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Feb 1, 1995 12:00 AM
Water pickup is probably one of the most controversial and misunderstood ink characteristics. The numbers obtained on water pickup and the resulting curves plotted from this data are open to a wide range of interpretations.
Nevertheless, printers and inkmakers insist on conducting this test and trying to predict an ink's performance based on water pickup values. The reason? The idea of a water pickup value seems to make sense.
In lithography, whether web or sheet-fed, water or dampening solution wets a plate's non-image areas, preventing ink from transferring. Meanwhile, image areas repel water but attract ink, thus producing the image. To ensure sufficient wetting, a surplus of water is supplied to the plate surface. The more skilled the printer, the less the amount of water applied; nevertheless, water always is left over and must go somewhere. Paper absorbs some, and a certain amount of evaporation occurs, but a large quantity also is taken up by ink.
The surplus dampening solution works back into the ink train, and the rollers' rotating action "mills" ink and water together to form an emulsion.
One would expect the greasy nature of inks to repel the action of water - but, just as mayonnaise is a stable mixture of olive oil and water/vinegar, oils in ink allow a certain amount of water to become suspended within the ink's structure.
This phenomena isn't new, but has existed since lithography began. The key factor is what happens to ink once water is emulsified into it.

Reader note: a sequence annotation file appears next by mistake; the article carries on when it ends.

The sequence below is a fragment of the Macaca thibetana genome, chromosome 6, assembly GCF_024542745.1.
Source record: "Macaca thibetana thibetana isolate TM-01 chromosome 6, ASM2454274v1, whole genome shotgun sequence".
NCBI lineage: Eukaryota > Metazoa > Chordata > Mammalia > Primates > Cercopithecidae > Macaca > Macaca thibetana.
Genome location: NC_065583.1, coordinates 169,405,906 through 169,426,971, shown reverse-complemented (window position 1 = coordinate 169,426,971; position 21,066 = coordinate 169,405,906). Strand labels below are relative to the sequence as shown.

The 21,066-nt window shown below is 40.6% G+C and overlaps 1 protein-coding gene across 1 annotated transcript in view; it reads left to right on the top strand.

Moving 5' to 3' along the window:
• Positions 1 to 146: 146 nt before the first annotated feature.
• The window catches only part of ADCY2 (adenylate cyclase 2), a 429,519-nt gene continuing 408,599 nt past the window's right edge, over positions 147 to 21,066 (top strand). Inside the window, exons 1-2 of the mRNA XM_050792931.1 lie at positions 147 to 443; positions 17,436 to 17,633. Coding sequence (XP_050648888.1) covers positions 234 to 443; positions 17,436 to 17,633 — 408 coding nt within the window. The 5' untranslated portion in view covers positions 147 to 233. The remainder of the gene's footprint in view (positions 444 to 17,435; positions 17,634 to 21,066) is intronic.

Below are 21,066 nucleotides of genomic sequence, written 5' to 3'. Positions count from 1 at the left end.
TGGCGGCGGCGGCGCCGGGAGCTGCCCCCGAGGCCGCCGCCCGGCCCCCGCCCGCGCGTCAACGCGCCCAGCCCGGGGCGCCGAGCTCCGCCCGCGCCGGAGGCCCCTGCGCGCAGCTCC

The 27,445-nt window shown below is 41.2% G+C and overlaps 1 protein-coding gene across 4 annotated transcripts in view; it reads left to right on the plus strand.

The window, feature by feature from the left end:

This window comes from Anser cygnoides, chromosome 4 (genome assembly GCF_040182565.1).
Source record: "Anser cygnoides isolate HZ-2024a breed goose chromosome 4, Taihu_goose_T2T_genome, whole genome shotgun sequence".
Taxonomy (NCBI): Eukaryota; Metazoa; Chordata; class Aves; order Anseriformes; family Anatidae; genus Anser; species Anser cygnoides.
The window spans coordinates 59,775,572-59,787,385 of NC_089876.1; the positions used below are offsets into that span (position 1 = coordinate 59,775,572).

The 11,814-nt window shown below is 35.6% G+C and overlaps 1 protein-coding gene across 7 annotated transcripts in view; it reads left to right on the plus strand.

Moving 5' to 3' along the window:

Under ideal circumstances, ink should continue to transfer and print well, even though particles of water are suspended in it. In addition, the material should retain its viscosity and "exhibit good flow and length. Once printed, it also should maintain its gloss-producing characteristics.
Problems occur when an ink's rheological properties are broken down or destroyed.
In the early stages of water absorption, certain inks retain all their favorable printing qualities. Then, as water absorption reaches a certain point, ink breaks down, loses flow and no longer transfers to the plate. Worse, it may transfer to non-image areas, causing tinting and scumming.
Laboratory observations show that during the early stages of water addition, a water-in-ink emulsion is established. However, as the amount of water increases, at some point the ink no longer takes up any more and breaks down, creating an ink-in-water emulsion. Once this situation exists, ink loses print density (graying out), and dampening solution carries ink particles to the plate's non-image area, creating scumming.